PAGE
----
As an example, he cites the field of computers. While much of the early thought on computers originated in Great Britain, says Mercer, “It was the U.S. that figured out a way to apply that knowledge and develop some of the early computers and to develop leadership in that area.

“So we’ve got to do more in terms of stressing the knowledge-based economy and the application of that knowledge into entrepreneurship.”

For more information or to register, call the WCU Public Policy Institute at (828) 227-3173 or (828) 227-3863.

— Lisa Watters

Fueling the learning curve

The city of Knoxville will soon debut four hybrid propane/electric-powered trolleys to serve its downtown area. And within the next five years, the Tennessee city aims to replace most of its fleet of buses, trolleys and vans with alternative-fueled vehicles, according to Barry Greenberg of Knoxville Area Transit. “These [trolleys] are really just [a part of] the alternative-fuel plans KAT has that will … help East Tennessee improve air quality and reduce foreign-oil dependence,” said Greenberg.

Asheville has a long way to go to catch up with our neighbor across the mountains, but we are taking some baby steps toward reducing the amount of air pollution produced by city vehicles.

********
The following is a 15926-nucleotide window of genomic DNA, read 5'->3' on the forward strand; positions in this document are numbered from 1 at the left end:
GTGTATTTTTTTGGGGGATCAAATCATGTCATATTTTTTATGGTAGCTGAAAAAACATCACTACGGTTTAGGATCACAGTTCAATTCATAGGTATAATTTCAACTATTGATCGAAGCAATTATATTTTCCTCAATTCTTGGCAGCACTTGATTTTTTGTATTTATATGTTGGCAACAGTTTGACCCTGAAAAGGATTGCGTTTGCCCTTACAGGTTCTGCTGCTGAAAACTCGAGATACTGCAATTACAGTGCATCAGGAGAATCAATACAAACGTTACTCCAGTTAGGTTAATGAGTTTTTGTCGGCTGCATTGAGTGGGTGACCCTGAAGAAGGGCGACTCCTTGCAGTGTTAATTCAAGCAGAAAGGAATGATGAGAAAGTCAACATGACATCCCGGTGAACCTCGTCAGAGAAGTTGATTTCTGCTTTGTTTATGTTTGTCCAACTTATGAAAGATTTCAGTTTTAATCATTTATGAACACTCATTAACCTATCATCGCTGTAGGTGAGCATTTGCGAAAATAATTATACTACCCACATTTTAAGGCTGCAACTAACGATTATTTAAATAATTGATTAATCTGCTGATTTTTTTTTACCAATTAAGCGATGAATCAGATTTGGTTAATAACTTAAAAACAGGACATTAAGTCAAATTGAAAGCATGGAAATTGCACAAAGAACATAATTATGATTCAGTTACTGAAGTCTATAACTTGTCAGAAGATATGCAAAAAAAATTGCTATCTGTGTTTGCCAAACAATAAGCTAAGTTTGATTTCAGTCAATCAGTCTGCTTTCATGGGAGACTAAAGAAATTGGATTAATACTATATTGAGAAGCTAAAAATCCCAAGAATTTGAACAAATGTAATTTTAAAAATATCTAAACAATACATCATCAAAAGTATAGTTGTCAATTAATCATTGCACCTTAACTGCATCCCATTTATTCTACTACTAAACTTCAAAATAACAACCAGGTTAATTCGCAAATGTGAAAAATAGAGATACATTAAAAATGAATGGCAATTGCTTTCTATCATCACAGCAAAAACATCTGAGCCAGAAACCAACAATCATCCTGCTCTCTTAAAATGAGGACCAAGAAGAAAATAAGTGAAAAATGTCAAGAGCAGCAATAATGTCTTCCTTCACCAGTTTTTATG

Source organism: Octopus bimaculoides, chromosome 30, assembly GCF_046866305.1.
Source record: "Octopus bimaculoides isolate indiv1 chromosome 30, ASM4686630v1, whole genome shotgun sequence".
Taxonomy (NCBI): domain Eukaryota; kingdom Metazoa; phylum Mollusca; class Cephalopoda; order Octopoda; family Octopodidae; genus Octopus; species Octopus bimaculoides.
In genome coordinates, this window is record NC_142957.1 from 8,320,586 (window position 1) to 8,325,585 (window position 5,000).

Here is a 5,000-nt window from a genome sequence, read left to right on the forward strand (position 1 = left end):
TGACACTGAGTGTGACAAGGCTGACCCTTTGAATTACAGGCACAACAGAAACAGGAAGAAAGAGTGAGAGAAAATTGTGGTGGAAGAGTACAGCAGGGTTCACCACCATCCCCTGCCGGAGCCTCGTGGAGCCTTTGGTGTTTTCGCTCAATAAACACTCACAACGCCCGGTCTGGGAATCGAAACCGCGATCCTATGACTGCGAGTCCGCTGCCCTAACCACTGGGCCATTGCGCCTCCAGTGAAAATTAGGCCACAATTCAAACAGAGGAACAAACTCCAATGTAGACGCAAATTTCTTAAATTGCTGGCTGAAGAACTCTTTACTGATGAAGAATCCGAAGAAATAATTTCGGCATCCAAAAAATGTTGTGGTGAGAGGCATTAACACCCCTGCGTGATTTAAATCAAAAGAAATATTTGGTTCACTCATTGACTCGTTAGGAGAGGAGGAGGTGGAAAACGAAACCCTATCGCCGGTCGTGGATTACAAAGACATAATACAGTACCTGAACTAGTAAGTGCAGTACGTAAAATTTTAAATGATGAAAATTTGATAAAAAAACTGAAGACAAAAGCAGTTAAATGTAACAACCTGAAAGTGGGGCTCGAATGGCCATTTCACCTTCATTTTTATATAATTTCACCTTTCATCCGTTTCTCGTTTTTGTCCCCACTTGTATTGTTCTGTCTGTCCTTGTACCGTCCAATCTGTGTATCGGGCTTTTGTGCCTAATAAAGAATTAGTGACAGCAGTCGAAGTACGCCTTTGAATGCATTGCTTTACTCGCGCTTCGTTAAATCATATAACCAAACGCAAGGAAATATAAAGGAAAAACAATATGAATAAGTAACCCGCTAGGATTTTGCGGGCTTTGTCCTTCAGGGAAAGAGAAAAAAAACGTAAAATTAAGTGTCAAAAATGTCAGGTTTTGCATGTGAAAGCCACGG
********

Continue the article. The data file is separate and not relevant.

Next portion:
Asheville’s Parking Services Division has two electric GEM cars in which enforcement personnel scoot around town writing tickets, and the city plans to add two more to its fleet in the near future, reports Parking Services Manager Steve Thomas.

Meanwhile, Public Works Director Mark Combs reports that the city is in the process of applying for a Mobile Source Emissions Reduction Grant from the state Division of Air Quality to help fund the purchase of electric vehicles for the Police Department.

In addition, notes Combs, the city is installing a compressed-natural-gas station (adjacent to the current city refueling station across from McCormick Field) that will also be open to the public. “Honda, for instance, has a compressed-natural-gas Civic, and they’re about 97 percent pollution free,” he explains.

The city received a $400,000 grant to build the station as part of a broad state and federal effort to provide sources of compressed natural gas coast to coast.

“We plan on buying natural-gas vehicles when we get the station built,” says Combs. “It’s of course a classic case of chicken and egg: You have to have the infrastructure before you have the vehicle.”

And because compressed natural gas “is a very high-pressure system (3,600 psi), it requires some training and expertise by the folks that maintain those systems,” he adds.